I have written exactly one fan letter in my life and that was to Derek Jacobi.
I wrote it, and God forgive me, sent it, sometime between my junior and senior year in high school. I blush to disclose that the correspondence also included a sonnet I had written. Not about him, about "Hamlet."
So, yes, I was that girl. Fat and unhappy, with the glasses and the zits. I was seeking a sanctuary in literature, building around me a tower of borrowed words: Salinger, Frost, Austen, Dickinson and Poe. And, of course, Shakespeare.
But I never understood Shakespeare, or poetry, or the purpose of the written word, or art in general, until I saw Derek Jacobi in the 1980
I was not the first to experience such a revelation. Jacobi's Hamlet had, by that point, become the toast of three continents. But living in a small town in Maryland, I certainly didn't know that.
I knew who Jacobi was —
I only watched the
And so there I stood, one Sunday night, doing the dinner dishes with my back turned to the king's ghost stalking across the tiny black and white TV set balanced behind me on our kitchen bureau. I figured listening was good enough — it was only extra credit and we had had a pork roast that night; the pan was a mess.
Then I heard Jacobi begin, as every Hamlet does, so weirdly obsessed with his fickle mother. Though I could hear the words I already knew, I barely recognized them. Instead of pausing to note their importance, they flashed by on their way to something else.
Jacobi had, and still has, one of the most orchestral voices in use. With his classically trained and melodic sound, his Hamlet didn't enter declaiming. He entered as if he didn't know what he felt exactly. Anger and sorrow, and yes, disgust. But also bewilderment, and terrible reluctance.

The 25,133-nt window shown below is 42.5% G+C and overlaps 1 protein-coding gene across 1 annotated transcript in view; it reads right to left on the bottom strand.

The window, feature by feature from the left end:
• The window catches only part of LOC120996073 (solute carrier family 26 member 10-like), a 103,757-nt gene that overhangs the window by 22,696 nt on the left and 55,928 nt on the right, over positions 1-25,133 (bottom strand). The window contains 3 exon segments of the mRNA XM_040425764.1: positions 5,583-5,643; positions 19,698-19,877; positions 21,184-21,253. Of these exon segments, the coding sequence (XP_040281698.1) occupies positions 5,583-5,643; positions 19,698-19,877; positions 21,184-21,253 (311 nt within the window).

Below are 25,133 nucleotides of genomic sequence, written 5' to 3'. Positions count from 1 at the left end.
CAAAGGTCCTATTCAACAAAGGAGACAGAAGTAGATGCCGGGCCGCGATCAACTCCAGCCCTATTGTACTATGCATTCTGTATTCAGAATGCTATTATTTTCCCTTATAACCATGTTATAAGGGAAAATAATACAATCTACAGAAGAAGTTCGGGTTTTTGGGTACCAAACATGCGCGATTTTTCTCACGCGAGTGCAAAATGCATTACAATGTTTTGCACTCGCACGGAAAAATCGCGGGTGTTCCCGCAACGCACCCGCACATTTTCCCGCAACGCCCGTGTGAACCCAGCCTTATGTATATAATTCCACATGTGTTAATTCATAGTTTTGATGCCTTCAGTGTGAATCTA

Hot water spilled down my front and the silverware slid about beneath my hands as I tried to watch him over my shoulder.
Then Horatio joined the prince, who was still going on about the wedding. "My father, methinks I see my father," Hamlet said. "Where, my lord?" Horatio asked, startled and looking around, because unknown to Hamlet, Horatio had just seen the former king's ghost. "In my mind's eye, Horatio," Hamlet answered with such instantly recognizable exasperation that I turned right around.
Suddenly, Hamlet wasn't a character, he was a man. One wallowing more than a bit in his own emotions and very irritated that his friend wasn't playing along. He wasn't a platform for poetry, he wasn't High Art personified. He was a person. A kind of person I might know. "In my mind's eye, Horatio." Duh.
And that pretty much changed everything.
I remember walking away from the dishes and sitting down at our kitchen table while the water cooled in the sink and the soap suds dried on my hands. I did not take my eyes off that tiny screen until the play was over.